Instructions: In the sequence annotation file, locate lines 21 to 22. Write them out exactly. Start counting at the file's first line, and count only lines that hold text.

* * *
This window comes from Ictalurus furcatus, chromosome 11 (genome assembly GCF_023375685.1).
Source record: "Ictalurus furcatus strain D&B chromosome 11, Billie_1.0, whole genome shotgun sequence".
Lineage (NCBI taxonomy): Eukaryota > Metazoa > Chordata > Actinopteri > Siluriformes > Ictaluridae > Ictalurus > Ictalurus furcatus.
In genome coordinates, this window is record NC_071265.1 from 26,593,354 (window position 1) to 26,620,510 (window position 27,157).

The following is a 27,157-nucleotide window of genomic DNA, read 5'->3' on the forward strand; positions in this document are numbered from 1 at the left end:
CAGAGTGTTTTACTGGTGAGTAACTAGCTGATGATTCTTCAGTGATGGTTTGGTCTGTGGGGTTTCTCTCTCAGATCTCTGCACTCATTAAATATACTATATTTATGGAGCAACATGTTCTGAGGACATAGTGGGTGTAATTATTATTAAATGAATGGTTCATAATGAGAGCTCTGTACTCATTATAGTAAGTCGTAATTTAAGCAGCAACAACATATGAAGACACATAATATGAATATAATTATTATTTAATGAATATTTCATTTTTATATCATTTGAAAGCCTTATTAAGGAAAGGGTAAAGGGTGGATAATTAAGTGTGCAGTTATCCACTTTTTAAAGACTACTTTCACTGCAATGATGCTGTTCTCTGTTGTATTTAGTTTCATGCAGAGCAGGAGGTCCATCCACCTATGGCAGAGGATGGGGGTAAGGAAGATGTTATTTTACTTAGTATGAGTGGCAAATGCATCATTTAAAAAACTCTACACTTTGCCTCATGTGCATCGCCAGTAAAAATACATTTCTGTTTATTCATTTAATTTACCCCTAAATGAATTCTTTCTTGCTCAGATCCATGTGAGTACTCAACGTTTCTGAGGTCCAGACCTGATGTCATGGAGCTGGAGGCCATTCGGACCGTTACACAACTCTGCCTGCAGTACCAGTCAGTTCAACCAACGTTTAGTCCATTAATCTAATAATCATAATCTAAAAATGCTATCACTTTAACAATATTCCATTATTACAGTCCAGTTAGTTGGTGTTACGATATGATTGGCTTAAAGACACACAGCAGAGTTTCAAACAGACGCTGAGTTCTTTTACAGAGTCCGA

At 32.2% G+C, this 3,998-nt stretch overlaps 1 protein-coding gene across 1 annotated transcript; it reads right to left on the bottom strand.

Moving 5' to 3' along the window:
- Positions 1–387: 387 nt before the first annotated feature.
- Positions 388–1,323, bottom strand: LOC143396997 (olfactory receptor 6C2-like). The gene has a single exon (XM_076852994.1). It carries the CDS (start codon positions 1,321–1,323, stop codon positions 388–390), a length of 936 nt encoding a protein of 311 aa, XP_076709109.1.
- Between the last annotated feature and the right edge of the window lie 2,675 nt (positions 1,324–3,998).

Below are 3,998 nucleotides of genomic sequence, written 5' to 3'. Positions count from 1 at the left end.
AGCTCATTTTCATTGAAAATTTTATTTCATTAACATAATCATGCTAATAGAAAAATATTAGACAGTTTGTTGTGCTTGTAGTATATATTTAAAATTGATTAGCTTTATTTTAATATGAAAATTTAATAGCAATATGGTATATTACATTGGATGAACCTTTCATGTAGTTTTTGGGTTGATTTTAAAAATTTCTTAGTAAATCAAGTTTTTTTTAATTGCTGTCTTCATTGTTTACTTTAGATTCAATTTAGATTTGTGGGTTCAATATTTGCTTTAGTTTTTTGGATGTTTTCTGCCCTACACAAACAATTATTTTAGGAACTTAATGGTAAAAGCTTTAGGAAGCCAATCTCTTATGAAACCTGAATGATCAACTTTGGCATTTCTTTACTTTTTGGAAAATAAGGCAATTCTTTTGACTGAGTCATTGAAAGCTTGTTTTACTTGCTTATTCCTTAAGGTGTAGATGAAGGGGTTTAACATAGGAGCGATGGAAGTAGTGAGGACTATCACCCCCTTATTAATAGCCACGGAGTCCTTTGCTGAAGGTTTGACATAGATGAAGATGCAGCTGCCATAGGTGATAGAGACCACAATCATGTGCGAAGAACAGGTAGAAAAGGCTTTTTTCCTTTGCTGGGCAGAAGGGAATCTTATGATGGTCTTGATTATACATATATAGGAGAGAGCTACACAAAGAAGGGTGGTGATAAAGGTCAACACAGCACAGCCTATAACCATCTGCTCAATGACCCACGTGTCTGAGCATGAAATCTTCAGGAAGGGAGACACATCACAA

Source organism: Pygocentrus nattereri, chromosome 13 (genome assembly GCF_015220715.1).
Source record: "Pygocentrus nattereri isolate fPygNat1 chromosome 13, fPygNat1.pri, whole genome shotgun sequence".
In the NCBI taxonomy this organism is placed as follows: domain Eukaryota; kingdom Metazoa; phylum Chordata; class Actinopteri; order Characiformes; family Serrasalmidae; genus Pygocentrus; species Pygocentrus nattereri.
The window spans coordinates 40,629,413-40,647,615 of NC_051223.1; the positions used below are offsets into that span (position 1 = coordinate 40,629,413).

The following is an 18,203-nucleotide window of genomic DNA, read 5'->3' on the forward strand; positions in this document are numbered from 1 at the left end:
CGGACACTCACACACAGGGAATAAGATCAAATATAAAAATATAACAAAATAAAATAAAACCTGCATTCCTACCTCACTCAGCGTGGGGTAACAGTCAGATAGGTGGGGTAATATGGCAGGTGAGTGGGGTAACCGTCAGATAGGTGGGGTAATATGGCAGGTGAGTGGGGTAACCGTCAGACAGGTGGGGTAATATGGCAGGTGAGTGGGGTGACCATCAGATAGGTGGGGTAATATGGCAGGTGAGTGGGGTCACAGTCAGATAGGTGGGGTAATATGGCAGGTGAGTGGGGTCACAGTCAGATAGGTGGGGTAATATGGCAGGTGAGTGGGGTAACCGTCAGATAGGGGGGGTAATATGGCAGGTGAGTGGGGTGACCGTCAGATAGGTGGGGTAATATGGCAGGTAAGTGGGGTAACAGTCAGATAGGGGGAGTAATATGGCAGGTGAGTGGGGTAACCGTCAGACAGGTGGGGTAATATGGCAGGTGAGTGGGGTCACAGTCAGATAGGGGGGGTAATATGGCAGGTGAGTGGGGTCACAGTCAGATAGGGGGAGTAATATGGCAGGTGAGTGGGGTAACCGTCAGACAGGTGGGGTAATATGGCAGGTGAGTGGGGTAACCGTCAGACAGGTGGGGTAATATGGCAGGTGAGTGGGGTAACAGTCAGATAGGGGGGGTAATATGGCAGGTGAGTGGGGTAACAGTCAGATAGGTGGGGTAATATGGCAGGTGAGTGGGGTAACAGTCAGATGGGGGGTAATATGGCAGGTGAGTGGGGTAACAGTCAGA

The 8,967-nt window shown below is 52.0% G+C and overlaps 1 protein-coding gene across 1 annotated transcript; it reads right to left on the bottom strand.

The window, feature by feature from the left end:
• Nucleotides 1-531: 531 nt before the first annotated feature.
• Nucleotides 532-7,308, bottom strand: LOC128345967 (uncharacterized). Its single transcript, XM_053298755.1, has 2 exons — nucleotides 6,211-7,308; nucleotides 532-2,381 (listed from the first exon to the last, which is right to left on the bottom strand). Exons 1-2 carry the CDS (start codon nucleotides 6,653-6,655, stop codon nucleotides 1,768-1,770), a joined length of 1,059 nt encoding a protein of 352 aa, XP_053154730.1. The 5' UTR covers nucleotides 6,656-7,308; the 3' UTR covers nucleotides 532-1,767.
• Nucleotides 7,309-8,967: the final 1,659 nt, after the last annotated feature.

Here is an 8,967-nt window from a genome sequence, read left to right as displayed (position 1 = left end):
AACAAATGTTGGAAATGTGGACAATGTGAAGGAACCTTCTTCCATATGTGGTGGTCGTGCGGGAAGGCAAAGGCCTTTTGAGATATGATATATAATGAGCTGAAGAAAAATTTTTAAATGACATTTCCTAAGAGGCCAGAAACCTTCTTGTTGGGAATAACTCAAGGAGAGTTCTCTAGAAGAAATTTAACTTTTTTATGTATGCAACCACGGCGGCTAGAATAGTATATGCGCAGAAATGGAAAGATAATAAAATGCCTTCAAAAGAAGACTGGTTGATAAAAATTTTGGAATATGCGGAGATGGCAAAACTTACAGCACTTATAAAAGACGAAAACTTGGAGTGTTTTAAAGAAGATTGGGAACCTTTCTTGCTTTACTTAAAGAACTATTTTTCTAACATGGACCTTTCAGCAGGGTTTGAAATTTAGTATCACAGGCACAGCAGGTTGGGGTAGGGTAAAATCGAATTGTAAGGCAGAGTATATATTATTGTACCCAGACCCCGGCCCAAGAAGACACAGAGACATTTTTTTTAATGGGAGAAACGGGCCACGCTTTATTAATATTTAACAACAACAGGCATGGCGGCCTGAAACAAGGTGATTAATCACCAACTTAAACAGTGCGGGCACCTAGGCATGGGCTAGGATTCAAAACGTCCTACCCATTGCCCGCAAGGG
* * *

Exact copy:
The window, feature by feature from the left end:
• Nucleotides 1-531: 531 nt before the first annotated feature.